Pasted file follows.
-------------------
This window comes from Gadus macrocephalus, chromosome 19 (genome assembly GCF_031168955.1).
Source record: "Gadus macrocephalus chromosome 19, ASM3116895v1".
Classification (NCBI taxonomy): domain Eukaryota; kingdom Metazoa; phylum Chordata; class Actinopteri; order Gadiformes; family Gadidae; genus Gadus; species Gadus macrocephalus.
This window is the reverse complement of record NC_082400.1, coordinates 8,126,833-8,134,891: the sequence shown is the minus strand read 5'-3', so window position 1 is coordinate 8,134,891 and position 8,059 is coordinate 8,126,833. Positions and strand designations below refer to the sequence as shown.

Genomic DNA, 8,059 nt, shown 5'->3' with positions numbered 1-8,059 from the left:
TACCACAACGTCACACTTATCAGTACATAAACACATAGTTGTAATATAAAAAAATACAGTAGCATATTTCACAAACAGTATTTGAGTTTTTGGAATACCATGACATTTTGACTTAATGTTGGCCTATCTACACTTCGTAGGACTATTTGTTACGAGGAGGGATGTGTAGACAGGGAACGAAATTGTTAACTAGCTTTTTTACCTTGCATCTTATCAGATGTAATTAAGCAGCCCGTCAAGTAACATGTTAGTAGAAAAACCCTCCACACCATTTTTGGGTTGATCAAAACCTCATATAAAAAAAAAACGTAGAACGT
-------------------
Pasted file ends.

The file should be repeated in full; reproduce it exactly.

This window comes from Gadus macrocephalus, chromosome 19 (genome assembly GCF_031168955.1).
Source record: "Gadus macrocephalus chromosome 19, ASM3116895v1".
Classification (NCBI taxonomy): domain Eukaryota; kingdom Metazoa; phylum Chordata; class Actinopteri; order Gadiformes; family Gadidae; genus Gadus; species Gadus macrocephalus.
This window is the reverse complement of record NC_082400.1, coordinates 8,126,833-8,134,891: the sequence shown is the minus strand read 5'-3', so window position 1 is coordinate 8,134,891 and position 8,059 is coordinate 8,126,833. Positions and strand designations below refer to the sequence as shown.

Genomic DNA, 8,059 nt, shown 5'->3' with positions numbered 1-8,059 from the left:
TACCACAACGTCACACTTATCAGTACATAAACACATAGTTGTAATATAAAAAAATACAGTAGCATATTTCACAAACAGTATTTGAGTTTTTGGAATACCATGACATTTTGACTTAATGTTGGCCTATCTACACTTCGTAGGACTATTTGTTACGAGGAGGGATGTGTAGACAGGGAACGAAATTGTTAACTAGCTTTTTTACCTTGCATCTTATCAGATGTAATTAAGCAGCCCGTCAAGTAACATGTTAGTAGAAAAACCCTCCACACCATTTTTGGGTTGATCAAAACCTCATATAAAAAAAAAACGTAGAACGT